It’s not only educating customers about what solar is about but also what we’re about – that we can offer a full maintenance service. I suppose we’re like an energy consultancy. If there’s an issue, solar companies are often not interested, wiping their hands of the customer after the panels are installed. The issues can be plentiful:electrical issues, roofing issues, solar panels burnt out, isolators deteriorating. If we notice anything, we won’t clean the panels, we’ll tell them we have a card for this guy or that guy and we can clean afterwards. I don’t want my son on a damaged roof but also the client may not know their roof is damaged.

There’s a house in Blackburn we cleaned recently. The panels hadn’t been cleaned since installation 15 years ago. There was rock moss all over the panels and aluminium and the isolator switch had rusted off after getting water on it from the inverter (picture below). We got the switch replaced for them for nothing. It’s good word of mouth because we end up helping the entire service. We get old people who know nothing about their panels or how to read their hydro bills so we show them how to read them too.

Do you forecast any changes to the solar panel industry in the coming years?

I’d love to see solar used more ethically and responsibly: on housing commissions and nursing homes. There are more on schools now which is great. Housing in Tassie doesn’t have gas, it’s too expensive, so it’s all electric heating. And the electric heating they use has no economy at all. So if they’re going to insist on using it, I wish they’d use affordable heating for housing – and solar does that. There’s one energy company here – TasNetworks (or Aurora Energy) and the monopoly means pricing here is way too expensive. We need solar and wind turbines to help.

How have technologies in tools improved to make your solar panel cleaning easier?

This is where you guys come into it – in our research we found we should use filtered water systems. I came across you guys and had to figure out what a DI system was and how to use it, so meeting you guys helped. We originally wanted to take water with us, but the logistics were too hard, but that’s something we’ll look at down the track because we ideally don’t want to use people’s water.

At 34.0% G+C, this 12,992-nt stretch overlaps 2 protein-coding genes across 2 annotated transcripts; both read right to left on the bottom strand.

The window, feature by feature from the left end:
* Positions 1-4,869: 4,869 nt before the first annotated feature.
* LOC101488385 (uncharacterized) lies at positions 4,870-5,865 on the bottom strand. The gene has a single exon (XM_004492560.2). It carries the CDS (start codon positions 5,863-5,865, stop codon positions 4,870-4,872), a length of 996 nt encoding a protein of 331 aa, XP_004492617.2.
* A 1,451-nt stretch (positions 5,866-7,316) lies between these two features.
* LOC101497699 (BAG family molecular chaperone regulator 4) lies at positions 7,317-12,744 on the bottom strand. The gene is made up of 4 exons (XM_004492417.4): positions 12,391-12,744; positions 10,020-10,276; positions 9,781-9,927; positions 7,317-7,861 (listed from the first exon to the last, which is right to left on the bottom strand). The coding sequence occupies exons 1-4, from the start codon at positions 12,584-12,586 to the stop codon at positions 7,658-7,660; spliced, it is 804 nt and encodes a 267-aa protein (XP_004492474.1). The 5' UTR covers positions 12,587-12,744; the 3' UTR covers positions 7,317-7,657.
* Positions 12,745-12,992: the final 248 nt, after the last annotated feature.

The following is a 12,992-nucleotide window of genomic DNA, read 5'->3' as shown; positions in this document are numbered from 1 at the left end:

Is there a particular cleaning tool you can’t live without?

Definitely the water fed system. Being able to scrub up the panels with pure water is far more efficient than using a squeegee.

What are your favourite parts of the job?

The before and after difference, having happy customers, knowing we’ve helped people and they’ve got a better understanding of what they’ve invested in.

And least favourite?

Standing on a four storey roof holding onto my son’s ropes so he or I don’t fall off. We’ve got to make sure hose doesn’t tangle and prove a hazard too.

I hate cold calling too but in paying for leads about interest in purchasing solar or faults it’s something we have to do.

You’ve got everything you need to be doing window cleaning too. Why are you focusing solely on solar?

There are a lot of window cleaners down here. It’s saturated and I didn’t want to tread on anyone’s toes. Cleaners already have a clientele and I don’t want to be a threat to them. I do hope to work with some to offer solar services, while I can offer windows to them. My interest is more environment and energy.

We do also offer other add-ons – gutter cleaning and roof washing which we provide on an hourly rate.

Travelling all over Tasmania for work, you must have seen most of the island. What should our window and solar panel cleaners go and see down there on holidays?

Tassie’s great. Depends what you like. All is beautiful and isolated and different. We’ve got a wild, gnarly surf coast on the west coast – not a lot there, just a few small towns. Then you’ve got the ‘tropical’ east coast with white pristine beaches and warmer weather. Bay of Fires is my favourite part of Tassie. We go all over Tassie for business, no restrictions.

Are you a music in the ears girl, or do you just listen to nature while working?

Definitely music in the ears. I love music. I like anything, particularly live music. I’m not really into opera. But I like heavy metal, punk, country rock, hip hop, old music like Steeley Dan. I’m an all-rounder, so when I’m out working I’ll be running through all of that.

Any advice you could offer to those starting up in solar panel cleaning?

Do your homework. Get yourself known and what you’re about. You have to be determined to push through. Being a female, often male clients don’t take me as seriously as others. One engineering customer with 160 panels looked me up and down and told me he could do the clean himself. I said ‘of course you can, but I’ll quote it and save you the work.’
As part of the education process you have to be prepared to talk to strangers in cold calls and in-person. We drive around finding solar panels and saying hi. I introduced myself to one lady in a butcher’s shop – went to shake her hand and she wouldn’t. She walked away apprehensive I was just selling them something they didn’t need, when I just wanted to say ‘hey, did you know about this?’So you need a thick skin.

Thanks very much, Kylee. It’s great to see more women in the industry. We wish you all the best with the business in the years to come.